Should an event happen on your property, at a minimum, property owners/operators will incur the legal defense costs. In many cases, this is just the beginning. A host of other expenses can follow, including: a victims’ medical bills, funerals and settlements, not to mention, building refurbishments and loss of business as well. These costs are typically not covered by a typical general liability or property policy and, when significant damage is done, or the case is high-profile, costs can quickly add up. 

Managing foreseeable risk = covering the basics.

Managing foreseeable risk = covering the basics 

True story: After being terminated from his job, an employee returned the following day with a gun and opened fire on the staff. During the investigation, it came to light that no one told the security team of the employee’s termination. Therefore, he entered the establishment legitimately with his employee key card and had full access to the establishment.

Physical security alone is no longer enough. Holistic violence prevention and intervention programs coupled with strategic physical security planning has been proven to be a significantly more effective approach to protecting people and property.  Consider the following when aiming to reduce a property’s foreseeable risk:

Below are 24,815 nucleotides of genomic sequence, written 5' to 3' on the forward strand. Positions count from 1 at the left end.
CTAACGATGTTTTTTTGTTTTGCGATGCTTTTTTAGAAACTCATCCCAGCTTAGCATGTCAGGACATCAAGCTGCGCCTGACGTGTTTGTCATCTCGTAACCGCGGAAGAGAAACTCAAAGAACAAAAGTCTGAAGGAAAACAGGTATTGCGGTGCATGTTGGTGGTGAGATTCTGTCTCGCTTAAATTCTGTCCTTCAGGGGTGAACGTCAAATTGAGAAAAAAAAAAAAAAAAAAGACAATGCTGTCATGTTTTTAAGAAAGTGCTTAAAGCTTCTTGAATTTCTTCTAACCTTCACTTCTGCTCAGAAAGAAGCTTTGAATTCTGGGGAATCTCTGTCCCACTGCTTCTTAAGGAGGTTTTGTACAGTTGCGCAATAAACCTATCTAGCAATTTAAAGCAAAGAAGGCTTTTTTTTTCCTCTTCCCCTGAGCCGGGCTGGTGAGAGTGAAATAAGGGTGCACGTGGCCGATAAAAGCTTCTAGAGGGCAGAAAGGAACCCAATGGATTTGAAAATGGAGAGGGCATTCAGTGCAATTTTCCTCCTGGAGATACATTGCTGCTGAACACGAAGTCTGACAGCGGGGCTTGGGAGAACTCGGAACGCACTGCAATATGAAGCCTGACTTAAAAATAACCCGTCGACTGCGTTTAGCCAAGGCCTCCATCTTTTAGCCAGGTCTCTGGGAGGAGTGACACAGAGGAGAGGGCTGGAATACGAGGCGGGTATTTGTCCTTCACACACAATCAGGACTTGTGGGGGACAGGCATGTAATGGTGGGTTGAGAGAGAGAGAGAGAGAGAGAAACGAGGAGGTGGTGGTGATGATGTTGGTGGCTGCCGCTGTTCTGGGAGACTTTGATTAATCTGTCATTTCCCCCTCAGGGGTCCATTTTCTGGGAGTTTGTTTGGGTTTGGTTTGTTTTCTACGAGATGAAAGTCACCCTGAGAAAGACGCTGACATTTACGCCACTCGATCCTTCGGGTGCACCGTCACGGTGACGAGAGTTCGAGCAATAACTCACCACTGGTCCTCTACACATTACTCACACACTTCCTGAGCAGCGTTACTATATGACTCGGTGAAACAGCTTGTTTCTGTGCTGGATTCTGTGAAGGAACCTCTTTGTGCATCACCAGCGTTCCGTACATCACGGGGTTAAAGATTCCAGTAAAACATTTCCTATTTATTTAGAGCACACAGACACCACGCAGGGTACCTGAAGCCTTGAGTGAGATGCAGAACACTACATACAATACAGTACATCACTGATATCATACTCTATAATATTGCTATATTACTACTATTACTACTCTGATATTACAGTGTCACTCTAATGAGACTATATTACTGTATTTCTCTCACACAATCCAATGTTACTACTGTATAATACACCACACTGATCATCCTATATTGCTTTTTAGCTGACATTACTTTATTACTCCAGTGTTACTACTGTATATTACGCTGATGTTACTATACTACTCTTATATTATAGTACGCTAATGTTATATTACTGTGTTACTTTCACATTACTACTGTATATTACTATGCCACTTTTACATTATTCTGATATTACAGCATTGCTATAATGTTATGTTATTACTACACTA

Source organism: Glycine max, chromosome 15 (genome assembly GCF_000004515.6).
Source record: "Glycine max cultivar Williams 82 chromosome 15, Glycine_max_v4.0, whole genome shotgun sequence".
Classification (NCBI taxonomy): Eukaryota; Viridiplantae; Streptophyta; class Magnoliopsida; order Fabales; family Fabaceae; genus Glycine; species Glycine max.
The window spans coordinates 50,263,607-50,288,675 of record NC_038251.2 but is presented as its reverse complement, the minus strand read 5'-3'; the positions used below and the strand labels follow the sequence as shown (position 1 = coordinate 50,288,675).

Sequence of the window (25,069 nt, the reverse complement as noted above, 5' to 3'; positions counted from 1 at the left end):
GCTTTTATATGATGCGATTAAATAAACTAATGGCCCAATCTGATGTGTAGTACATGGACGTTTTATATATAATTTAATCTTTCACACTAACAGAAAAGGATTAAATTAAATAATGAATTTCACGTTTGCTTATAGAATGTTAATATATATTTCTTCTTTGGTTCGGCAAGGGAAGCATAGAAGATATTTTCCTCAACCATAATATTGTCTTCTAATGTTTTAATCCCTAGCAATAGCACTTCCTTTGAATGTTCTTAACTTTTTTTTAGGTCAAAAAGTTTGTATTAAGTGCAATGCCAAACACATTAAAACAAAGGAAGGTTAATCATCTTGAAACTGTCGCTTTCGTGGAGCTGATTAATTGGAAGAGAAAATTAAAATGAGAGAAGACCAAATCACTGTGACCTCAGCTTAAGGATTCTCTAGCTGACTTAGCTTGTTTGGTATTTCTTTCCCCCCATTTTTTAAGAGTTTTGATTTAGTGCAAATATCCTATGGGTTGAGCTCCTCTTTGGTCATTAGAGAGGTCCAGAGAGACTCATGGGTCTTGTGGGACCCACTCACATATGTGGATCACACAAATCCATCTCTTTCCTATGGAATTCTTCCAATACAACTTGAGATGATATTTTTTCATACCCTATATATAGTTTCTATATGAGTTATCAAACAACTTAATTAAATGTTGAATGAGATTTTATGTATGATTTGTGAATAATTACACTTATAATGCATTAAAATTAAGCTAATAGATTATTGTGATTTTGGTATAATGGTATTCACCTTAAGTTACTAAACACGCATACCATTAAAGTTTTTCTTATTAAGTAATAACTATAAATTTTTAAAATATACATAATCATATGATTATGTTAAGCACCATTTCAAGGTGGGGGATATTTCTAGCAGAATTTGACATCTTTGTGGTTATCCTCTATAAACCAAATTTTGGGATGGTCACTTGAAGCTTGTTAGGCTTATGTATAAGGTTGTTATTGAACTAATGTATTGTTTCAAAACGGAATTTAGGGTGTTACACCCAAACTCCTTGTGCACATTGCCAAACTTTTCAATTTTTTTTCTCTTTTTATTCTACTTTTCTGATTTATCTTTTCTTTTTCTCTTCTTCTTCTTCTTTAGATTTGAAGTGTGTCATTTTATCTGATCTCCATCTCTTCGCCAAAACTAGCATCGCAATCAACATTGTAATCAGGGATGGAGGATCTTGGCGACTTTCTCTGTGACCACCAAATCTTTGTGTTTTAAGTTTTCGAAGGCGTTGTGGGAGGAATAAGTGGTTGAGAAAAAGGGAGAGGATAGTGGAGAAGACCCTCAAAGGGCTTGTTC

Assess your establishment’s risk. Violent events are most often caused by someone who knows the establishment or is seeking it out, like a disgruntled employee or customer, as in the story above. Establishments that serve alcohol, or are in neighborhoods or areas prone to violence can face greater risk. If you own more than one establishment, assess and create a plan for each one, based on their individual risks. Consider partnering with reputable security professionals for the most accurate risk assessments.